Monday 31st December 2018, 9:50am
As ever, it’s been a busy year here at Mountaineering Scotland HQ. From running courses and giving talks to negotiating with landowners and government agencies, running indoor climbing competitions to reacting to inappropriate development proposals in our wild places. We’ve seen some staff move on to other things and new staff arrive to make their mark, new directors join the board and, encouragingly, seen our membership continue to grow.
So as we approach the end of the year, it’s time to take a look back at some of the stories that made the year, with a (not quite) random selection from the news pages on our website.
Way back in January came news from the Knoydart Foundation Ranger Service that thefootbridge over the River Carnach was closed. It has since been removed pending construction and installation of a new and bigger bridge, but this will not now happen until 2019. In June we announced we would make a £5000 donation towardsthe replacement bridge.
Following a fire in Glenmore Lodge, we warned in February that extra care should be taken when leaving rechargeable batteries on charge. In this case a headtorch batteryexploded and the resulting fire caused damage to a bedroom in the Lodge. Thankfully no-one was hurt, but a timely reminder not to leave these batteries charging unattended - especially the cheaper ones!
In February Heather Morning warned of a potentially dangerous new trend in outdoor clothing andequipment – the inclusion of magnetic closure tabs on pockets, gloves and front fastenings. These magnets had already caused one mountain rescue call-out by causing a serious deflection in compass readings.
So watch out what you’re wearing when you're taking that bearing!
In March the Mend Our Mountains million pound appeal was launched. Through the year walkers and climbers would contribute to a nationwide scheme to raise funds for path repair and restoration, including two major Scottish projects.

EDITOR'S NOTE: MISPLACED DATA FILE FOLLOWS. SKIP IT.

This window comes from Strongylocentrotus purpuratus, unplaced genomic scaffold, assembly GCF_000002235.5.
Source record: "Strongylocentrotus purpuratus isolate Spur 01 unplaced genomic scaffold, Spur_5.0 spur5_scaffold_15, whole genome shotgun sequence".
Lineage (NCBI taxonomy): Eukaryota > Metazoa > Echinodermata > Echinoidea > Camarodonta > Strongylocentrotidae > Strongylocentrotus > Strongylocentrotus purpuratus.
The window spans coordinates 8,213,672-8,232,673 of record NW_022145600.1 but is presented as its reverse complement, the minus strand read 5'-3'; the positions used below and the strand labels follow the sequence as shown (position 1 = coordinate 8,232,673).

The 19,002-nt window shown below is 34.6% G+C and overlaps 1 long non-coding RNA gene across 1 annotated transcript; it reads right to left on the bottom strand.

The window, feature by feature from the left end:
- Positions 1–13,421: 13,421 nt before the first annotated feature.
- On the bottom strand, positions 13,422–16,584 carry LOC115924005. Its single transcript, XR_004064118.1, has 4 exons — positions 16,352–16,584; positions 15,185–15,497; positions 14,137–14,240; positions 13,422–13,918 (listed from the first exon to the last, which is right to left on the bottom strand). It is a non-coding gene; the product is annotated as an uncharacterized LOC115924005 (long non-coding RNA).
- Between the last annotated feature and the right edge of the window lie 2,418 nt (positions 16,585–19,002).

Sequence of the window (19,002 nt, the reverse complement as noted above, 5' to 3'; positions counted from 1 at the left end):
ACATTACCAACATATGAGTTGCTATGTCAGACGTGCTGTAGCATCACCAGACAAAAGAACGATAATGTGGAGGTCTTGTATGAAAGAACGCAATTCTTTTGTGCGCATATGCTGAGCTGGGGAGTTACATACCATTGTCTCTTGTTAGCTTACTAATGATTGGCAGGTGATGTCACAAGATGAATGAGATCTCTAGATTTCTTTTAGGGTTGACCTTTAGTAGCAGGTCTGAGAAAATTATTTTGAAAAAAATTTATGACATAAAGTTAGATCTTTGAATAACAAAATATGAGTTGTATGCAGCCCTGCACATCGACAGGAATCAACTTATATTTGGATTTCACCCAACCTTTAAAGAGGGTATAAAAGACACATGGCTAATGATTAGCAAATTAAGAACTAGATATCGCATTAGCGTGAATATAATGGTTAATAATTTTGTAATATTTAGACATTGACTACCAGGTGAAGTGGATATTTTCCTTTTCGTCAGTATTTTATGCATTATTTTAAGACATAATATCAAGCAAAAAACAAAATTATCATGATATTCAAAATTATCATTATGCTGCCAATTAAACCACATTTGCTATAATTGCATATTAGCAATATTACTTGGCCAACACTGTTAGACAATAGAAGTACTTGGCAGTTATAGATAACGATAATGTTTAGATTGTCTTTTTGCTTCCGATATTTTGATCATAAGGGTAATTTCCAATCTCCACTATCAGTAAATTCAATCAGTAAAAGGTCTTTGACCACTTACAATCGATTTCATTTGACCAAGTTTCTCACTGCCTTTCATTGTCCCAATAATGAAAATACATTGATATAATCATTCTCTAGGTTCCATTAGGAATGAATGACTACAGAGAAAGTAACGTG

In April we said hello to new CEO Stuart Younie, who took over from David Gibson on his retiral.
May saw us publishing new website pages with lots of advice on how to take – andlook after – your dog on the hills. Essential reading for dog owners thinking about taking their pet out on the hills with them.
In June we were delighted to announce that our partnership project with St JohnScotland, for a Mountain Safety Instructor to work with university walking andclimbing clubs through autumn and winter sessions, will continue for anothertwo years.
Great times at Glenmore Lodge in November when we staged the SMART Student Weekend, with an intense two days of training in mountain safety and skills – and fun!
In November a landslide near Loch Quoich blocked the road to Kinloch Hourn, severing electricity supplies to a large part of Skye. The wires were soon fixed, but the road looks like remaining blocked into 2019.
Okay, AGMs by their very nature happen every year, but we particularly enjoyed this year’s AGM and Members’ Meeting up at Glenmore Lodge in November – and from the feeback, so did the record number of members who attended!
In December we teamed up with Scottish Mountain Rescue, Glenmore Lodge, the sportscotland Avalanche Informatiuon Service and others to present a week-long winter mountain safety campaign, starting with the SMR annual conference and this piece about the importance of pre-planning for winter.
There was upset and concern when CairnGorm Mountain Ltd, the company running CairnGorm Mountain Ski Resort, went into administration. HIE took over operations and, on being asked by Mountaineering Scotland was at least able to give assurances that the ski road will be kept open and that previouslyannounced mandatory car parking charges in Coire Cas will not be applied.